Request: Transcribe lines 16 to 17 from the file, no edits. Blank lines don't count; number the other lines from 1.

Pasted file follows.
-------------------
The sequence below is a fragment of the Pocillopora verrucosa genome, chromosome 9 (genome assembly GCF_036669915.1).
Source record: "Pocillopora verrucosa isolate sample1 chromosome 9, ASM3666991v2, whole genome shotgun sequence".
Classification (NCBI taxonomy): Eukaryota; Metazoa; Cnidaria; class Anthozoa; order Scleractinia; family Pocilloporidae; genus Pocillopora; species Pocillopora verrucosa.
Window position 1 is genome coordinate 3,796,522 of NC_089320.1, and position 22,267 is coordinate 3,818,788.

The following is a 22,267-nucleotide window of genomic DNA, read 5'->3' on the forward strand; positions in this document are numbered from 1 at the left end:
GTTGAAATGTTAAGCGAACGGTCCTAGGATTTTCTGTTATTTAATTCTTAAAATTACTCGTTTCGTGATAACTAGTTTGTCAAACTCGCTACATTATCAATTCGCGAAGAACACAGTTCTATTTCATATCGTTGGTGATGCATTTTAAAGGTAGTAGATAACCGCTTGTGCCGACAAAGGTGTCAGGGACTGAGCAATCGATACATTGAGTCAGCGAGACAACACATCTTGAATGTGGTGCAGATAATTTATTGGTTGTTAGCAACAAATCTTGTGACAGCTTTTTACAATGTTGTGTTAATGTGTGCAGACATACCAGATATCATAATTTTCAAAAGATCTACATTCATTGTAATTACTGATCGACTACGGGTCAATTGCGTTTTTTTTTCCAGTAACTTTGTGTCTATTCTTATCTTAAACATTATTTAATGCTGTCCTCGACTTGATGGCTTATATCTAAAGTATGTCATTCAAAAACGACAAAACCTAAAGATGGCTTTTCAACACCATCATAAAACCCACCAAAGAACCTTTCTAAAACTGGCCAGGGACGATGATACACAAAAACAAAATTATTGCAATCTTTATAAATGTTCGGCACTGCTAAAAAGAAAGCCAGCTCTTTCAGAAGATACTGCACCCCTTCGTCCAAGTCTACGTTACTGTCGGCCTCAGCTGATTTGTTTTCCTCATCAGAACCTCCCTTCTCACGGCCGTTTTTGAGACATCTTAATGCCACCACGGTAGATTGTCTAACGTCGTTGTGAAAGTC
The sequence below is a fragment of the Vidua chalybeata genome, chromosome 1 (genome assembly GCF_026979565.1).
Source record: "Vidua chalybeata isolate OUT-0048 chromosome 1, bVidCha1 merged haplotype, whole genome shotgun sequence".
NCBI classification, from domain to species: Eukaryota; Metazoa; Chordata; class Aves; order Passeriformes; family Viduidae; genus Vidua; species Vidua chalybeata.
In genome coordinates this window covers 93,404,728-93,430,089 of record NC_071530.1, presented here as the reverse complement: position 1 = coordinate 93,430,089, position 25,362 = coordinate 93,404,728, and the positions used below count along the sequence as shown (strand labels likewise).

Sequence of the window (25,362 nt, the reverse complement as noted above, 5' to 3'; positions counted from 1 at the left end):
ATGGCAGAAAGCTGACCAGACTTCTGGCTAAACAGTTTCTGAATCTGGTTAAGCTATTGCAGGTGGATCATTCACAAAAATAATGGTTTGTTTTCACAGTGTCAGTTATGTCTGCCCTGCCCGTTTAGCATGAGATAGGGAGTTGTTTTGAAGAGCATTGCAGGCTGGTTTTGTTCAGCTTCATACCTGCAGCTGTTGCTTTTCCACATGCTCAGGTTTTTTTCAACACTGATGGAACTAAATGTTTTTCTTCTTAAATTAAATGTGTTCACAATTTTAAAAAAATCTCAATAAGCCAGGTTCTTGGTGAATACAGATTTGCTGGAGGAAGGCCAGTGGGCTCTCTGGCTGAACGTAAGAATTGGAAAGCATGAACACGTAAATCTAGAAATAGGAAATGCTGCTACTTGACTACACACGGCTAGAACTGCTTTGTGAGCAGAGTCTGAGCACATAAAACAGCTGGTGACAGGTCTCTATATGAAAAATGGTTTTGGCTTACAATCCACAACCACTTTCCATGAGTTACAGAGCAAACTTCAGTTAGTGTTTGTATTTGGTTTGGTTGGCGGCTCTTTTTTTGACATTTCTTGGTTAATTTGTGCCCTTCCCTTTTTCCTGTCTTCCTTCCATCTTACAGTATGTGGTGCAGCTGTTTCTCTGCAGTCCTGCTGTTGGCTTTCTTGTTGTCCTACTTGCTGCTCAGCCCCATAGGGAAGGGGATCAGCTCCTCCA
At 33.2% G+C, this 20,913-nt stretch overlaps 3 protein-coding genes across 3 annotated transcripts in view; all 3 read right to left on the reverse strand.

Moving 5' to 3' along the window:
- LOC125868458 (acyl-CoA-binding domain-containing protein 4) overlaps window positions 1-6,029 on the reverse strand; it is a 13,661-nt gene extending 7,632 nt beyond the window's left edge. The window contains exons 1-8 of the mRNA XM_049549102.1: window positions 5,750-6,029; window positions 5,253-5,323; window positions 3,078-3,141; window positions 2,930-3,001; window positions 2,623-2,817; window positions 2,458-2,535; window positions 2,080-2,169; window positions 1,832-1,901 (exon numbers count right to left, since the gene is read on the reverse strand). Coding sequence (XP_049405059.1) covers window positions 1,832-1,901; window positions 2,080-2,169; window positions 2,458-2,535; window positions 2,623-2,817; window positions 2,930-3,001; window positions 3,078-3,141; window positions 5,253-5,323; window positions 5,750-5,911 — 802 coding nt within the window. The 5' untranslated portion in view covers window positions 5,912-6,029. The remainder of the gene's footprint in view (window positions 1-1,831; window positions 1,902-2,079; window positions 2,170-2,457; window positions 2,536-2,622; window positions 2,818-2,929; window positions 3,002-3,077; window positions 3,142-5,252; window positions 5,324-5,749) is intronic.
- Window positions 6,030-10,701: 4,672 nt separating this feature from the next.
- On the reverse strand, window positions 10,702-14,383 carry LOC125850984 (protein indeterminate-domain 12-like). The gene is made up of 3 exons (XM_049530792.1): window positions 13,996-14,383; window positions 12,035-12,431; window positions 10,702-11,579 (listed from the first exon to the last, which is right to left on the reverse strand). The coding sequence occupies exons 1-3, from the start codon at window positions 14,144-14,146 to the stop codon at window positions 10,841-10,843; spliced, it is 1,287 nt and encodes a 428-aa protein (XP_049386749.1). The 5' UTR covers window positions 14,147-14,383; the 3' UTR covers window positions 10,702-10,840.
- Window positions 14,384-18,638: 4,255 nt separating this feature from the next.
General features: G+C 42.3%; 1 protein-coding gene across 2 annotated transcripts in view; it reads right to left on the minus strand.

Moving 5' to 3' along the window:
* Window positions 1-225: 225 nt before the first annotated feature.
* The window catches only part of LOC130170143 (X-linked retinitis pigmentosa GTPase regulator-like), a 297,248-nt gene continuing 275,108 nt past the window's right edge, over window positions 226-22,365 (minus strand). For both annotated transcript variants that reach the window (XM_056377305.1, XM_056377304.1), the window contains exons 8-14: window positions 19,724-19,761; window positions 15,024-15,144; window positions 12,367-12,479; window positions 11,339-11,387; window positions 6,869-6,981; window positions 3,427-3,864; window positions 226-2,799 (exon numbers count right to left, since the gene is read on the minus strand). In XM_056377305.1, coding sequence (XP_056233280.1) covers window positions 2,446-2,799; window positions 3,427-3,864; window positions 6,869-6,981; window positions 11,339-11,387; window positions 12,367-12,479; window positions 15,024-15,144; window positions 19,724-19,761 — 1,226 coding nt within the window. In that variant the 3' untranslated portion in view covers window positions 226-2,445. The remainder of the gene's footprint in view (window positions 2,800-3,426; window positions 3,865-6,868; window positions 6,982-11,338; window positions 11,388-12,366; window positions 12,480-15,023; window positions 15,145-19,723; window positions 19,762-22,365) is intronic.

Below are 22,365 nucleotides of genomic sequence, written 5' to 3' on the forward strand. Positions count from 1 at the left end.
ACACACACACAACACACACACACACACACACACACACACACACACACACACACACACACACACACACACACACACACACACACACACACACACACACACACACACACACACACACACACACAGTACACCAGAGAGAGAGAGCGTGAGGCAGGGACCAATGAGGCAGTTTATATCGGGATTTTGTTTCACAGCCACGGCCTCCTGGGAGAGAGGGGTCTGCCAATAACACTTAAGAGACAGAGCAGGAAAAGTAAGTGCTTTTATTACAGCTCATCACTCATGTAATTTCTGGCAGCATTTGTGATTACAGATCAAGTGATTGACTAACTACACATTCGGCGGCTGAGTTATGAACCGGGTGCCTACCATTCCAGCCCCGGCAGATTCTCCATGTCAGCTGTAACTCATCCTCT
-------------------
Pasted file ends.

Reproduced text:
- Window positions 6,030-10,701: 4,672 nt separating this feature from the next.
- On the reverse strand, window positions 10,702-14,383 carry LOC125850984 (protein indeterminate-domain 12-like). The gene is made up of 3 exons (XM_049530792.1): window positions 13,996-14,383; window positions 12,035-12,431; window positions 10,702-11,579 (listed from the first exon to the last, which is right to left on the reverse strand). The coding sequence occupies exons 1-3, from the start codon at window positions 14,144-14,146 to the stop codon at window positions 10,841-10,843; spliced, it is 1,287 nt and encodes a 428-aa protein (XP_049386749.1). The 5' UTR covers window positions 14,147-14,383; the 3' UTR covers window positions 10,702-10,840.